• May 19: U.S. District Court Judge Michael McShane strikes down Oregon's ban on same-sex marriage.[224]
  • May 20: U.S. District Court Judge John Jones strikes down Pennsylvania's ban on same-sex marriage.[225]
  • June 6: U.S. District Court Judge Barbara Crabb strikes down Wisconsin's ban on same-sex marriage.[226] The decision is stayed on June 13.
  • June 19: The General Assembly of the Presbyterian Church approves a resolution to allow ministers to preside over same-sex marriages in states where the unions are legal and local congregational leaders approve, reversing defeat of a similar measure in 2012.[227] In a separate vote, the assembly approves individual congregational authority to change the definition of marriage from "a man and a woman" to "a union of two people" in their constitution. The amendment requires approval from a majority of the 172 regional presbyteries.[228] They become the third Mainline denomination to do so.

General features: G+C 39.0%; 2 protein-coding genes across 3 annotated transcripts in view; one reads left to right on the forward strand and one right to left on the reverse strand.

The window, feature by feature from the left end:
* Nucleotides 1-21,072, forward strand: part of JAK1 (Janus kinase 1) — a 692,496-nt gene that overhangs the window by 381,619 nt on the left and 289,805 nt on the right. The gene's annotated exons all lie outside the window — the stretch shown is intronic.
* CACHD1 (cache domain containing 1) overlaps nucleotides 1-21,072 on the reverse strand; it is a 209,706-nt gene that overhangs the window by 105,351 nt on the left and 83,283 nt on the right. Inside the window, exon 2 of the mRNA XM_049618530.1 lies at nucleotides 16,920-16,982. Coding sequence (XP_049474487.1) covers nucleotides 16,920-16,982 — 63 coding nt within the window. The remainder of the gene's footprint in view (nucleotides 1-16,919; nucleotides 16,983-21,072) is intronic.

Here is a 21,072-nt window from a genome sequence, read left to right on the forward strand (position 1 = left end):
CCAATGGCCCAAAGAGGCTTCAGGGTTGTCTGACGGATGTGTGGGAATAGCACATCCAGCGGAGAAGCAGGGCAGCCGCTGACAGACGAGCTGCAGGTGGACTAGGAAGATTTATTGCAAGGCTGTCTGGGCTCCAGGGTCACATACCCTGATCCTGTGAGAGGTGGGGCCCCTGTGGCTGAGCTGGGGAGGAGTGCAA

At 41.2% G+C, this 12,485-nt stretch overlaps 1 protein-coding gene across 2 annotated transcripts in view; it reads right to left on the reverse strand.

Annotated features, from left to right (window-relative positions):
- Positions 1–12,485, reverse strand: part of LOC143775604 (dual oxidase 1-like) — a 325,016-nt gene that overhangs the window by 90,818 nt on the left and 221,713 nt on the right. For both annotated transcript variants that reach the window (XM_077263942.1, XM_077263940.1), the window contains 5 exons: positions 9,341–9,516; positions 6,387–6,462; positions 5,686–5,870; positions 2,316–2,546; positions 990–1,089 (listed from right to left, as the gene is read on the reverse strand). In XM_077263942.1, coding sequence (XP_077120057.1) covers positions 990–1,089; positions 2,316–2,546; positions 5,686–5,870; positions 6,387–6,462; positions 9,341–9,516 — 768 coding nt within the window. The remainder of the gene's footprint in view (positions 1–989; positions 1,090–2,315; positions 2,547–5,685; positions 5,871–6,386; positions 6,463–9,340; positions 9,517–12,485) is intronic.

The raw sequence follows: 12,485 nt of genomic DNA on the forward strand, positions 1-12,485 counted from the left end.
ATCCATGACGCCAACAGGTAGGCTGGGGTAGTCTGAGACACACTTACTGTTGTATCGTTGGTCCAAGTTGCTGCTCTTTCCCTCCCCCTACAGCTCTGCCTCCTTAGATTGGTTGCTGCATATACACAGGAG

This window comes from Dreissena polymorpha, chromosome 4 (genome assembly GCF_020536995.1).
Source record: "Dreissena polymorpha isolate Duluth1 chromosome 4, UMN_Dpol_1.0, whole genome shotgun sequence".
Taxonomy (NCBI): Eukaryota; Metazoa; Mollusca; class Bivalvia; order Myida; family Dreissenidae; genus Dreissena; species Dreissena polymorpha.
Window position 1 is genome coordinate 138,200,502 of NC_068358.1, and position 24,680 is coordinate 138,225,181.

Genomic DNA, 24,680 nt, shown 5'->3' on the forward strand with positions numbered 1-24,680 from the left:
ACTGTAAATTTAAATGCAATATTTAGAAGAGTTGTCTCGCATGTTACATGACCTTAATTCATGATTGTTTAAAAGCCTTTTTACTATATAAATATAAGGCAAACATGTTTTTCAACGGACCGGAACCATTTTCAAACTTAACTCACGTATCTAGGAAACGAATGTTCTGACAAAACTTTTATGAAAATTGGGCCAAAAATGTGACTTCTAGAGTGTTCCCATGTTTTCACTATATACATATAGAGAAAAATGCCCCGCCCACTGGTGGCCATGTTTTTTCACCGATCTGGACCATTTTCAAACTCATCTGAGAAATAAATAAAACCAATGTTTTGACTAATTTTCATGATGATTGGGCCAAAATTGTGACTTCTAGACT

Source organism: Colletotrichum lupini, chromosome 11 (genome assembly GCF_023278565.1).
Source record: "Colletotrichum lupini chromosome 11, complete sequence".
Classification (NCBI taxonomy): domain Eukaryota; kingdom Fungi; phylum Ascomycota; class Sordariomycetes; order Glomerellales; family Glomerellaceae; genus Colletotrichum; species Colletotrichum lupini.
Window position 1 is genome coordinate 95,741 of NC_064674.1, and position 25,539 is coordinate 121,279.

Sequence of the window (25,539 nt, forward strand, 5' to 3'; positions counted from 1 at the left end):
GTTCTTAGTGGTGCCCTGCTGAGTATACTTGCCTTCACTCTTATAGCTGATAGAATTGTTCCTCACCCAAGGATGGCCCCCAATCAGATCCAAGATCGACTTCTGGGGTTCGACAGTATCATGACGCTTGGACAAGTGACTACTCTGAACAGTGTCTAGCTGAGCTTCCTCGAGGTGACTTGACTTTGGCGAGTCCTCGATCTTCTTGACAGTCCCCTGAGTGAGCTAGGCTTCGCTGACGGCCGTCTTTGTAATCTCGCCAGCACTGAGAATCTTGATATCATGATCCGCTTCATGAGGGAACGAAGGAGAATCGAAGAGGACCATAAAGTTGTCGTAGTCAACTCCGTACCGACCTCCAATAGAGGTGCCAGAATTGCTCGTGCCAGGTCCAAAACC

• June 25: U.S. District Court Judge Richard L. Young strikes down Indiana's ban on same-sex marriage. The decision is stayed two days later by the Seventh Circuit Court of Appeals.[229]
  • June 25: Ruling 2–1 in Kitchen v. Herbert, the Tenth Circuit Court of Appeals strikes down Utah's same-sex marriage ban. It is the first appellate court decision to find that marriage is a fundamental right that applies to same-sex couples.[230] The decision is immediately stayed in anticipation of an appeal to the United States Supreme Court.
  • June 25: Boulder County, Colorado, begins issuing marriage licenses to same-sex couples, despite a stay of the previous day's ruling.[231]
  • July 1: U.S. District Court Judge John G. Heyburn expands his February 12 ruling, striking down Kentucky's same-sex marriage ban in its entirety. The decision is stayed immediately.[232]
  • July 1: The Seventh Circuit Court of Appeals orders the state of Indiana to recognize the same-sex marriage of a terminally ill woman.[233]
  • July 9: Judge C. Scott Crabtree of Colorado's 17th Judicial District Court strikes down Colorado's same-sex marriage ban. He stays enforcement of his ruling pending appeal.